- Title: Avdat City Fortress 001
Avdat, also known as Abdah and Ovdat and Obodat, is a site of a ruined Nabataean city in the Negev desert in southern Israel. It was the most important city on the Incense Route after Petra, between the 1st century BCE and the 7th century CE. It was founded in the 3rd century BCE, and inhabited by Nabataeans, Romans, and Byzantines. Avdat was a seasonal camping ground for Nabataean caravans travelling along the early Petra–Gaza road (Darb es-Sultan) in the 3rd - late 2nd century BCE. The city's original name was changed to Avdat in honor of Nabataean King Obodas I, who, according to tradition, was revered as a deity and was buried there.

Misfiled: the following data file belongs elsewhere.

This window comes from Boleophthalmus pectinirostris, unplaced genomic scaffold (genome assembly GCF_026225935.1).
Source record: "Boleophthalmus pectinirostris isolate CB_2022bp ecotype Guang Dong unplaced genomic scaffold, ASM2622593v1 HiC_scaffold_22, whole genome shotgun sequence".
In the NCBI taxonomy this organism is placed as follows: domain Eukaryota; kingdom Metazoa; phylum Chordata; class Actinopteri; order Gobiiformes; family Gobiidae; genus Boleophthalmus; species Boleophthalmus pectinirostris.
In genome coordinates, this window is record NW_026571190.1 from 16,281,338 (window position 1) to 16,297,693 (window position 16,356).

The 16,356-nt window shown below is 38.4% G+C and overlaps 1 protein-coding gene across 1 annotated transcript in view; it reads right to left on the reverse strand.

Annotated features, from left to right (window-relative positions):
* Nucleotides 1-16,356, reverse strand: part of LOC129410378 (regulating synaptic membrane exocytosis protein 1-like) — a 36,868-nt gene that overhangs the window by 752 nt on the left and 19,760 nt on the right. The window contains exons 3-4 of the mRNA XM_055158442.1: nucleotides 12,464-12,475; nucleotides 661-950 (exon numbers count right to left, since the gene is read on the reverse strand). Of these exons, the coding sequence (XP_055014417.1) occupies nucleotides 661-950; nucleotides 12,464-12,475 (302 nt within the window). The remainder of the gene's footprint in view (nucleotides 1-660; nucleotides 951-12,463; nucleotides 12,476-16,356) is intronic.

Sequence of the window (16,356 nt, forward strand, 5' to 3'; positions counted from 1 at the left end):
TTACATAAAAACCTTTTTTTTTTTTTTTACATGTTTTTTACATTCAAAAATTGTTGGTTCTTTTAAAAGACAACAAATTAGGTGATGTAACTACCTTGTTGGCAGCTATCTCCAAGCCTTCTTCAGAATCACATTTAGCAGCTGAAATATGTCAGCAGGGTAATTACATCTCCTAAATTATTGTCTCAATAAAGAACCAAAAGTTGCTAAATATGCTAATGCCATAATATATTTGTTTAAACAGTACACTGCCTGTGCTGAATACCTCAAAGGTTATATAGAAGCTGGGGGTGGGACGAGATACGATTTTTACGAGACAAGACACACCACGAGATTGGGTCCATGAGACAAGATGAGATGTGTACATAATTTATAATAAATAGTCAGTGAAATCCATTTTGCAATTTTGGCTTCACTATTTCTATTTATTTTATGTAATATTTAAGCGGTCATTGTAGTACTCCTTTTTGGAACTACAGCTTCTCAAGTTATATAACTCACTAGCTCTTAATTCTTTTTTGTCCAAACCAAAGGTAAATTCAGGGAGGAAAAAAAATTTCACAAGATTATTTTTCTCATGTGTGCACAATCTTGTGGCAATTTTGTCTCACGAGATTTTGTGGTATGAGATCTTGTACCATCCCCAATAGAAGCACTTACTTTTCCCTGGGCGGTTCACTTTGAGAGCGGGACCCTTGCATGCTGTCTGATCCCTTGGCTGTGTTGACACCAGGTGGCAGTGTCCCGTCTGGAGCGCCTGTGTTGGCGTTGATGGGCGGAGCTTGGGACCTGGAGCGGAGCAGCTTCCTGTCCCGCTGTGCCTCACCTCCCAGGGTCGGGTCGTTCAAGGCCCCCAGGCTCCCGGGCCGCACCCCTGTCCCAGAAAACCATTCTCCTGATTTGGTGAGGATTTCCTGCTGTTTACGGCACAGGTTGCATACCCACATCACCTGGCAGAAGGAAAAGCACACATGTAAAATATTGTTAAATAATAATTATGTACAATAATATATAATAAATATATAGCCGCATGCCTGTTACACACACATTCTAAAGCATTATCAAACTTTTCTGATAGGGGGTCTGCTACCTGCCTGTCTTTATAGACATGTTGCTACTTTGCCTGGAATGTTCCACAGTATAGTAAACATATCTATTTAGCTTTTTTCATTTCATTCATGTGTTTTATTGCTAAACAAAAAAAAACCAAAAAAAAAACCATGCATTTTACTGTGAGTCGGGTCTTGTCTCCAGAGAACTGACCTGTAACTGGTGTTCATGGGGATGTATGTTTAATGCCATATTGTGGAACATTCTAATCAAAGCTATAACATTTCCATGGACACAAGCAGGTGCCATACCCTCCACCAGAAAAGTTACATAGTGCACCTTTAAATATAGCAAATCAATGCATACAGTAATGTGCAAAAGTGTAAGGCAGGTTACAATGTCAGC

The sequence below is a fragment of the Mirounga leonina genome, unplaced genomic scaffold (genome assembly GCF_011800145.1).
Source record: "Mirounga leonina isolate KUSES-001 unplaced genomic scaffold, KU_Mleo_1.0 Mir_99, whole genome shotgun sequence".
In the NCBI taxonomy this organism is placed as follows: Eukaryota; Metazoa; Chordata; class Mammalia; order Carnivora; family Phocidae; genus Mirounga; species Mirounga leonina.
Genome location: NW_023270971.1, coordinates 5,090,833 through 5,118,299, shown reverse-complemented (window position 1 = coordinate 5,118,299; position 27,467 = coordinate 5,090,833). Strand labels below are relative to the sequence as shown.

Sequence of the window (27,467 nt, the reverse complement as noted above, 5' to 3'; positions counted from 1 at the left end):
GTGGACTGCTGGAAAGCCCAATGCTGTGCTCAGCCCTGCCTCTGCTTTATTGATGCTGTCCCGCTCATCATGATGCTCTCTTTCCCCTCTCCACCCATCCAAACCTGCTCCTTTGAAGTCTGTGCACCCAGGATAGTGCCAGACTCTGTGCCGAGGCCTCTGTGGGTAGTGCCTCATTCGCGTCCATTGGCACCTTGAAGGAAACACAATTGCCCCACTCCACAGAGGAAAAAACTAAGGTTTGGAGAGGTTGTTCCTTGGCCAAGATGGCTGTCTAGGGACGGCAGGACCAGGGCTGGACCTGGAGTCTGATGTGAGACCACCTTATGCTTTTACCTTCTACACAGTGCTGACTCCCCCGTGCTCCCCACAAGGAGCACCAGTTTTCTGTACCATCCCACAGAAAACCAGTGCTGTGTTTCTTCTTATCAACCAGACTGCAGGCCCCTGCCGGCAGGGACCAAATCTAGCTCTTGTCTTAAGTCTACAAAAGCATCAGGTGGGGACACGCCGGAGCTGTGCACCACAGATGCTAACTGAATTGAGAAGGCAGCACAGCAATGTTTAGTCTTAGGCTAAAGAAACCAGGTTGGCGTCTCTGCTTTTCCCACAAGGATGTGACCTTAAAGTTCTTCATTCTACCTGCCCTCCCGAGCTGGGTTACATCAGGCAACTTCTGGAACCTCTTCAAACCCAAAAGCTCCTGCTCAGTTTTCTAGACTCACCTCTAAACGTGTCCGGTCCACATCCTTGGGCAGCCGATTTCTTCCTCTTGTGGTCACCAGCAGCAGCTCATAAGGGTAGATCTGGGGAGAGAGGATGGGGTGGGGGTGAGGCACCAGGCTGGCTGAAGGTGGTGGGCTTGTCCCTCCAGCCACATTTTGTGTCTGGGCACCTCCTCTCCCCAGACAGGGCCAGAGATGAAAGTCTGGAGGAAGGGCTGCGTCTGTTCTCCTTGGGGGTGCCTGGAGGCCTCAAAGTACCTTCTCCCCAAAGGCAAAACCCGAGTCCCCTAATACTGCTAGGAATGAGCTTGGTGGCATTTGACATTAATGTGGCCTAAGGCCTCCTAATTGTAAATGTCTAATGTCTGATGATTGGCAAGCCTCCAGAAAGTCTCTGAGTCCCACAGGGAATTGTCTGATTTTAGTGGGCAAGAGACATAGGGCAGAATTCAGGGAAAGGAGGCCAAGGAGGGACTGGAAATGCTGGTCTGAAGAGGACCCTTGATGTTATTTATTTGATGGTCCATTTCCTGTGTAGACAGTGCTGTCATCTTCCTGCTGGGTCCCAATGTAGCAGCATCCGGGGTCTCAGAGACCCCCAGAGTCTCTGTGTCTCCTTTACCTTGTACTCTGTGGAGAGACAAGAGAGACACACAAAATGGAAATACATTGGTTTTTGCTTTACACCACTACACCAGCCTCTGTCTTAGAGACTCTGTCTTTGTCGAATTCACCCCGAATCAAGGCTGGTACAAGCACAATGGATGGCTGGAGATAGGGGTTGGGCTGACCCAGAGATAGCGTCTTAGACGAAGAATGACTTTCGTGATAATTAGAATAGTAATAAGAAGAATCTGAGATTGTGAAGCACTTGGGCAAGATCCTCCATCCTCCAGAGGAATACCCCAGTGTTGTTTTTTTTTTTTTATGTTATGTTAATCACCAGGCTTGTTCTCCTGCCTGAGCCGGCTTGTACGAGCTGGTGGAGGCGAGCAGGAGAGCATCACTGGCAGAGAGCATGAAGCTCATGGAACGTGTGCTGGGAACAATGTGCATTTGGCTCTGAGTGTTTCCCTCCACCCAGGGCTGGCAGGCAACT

A wall was built around the later town, including a large area of man-made caves, some of which were partially inhabited in the Byzantine period.
Some scholars believe that Avdat served as a monastery during the Byzantine period. Krautheimer (1989) suggests that Avdat was both a monastery and a fortified garrison. Evidence of Avdat's monastic side is seen primarily in the architecture and inscriptions of the Byzantine period.
Avdat was declared a World Heritage Site by UNESCO in June 2005.
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- Keywords: Fortress, City, Avdat
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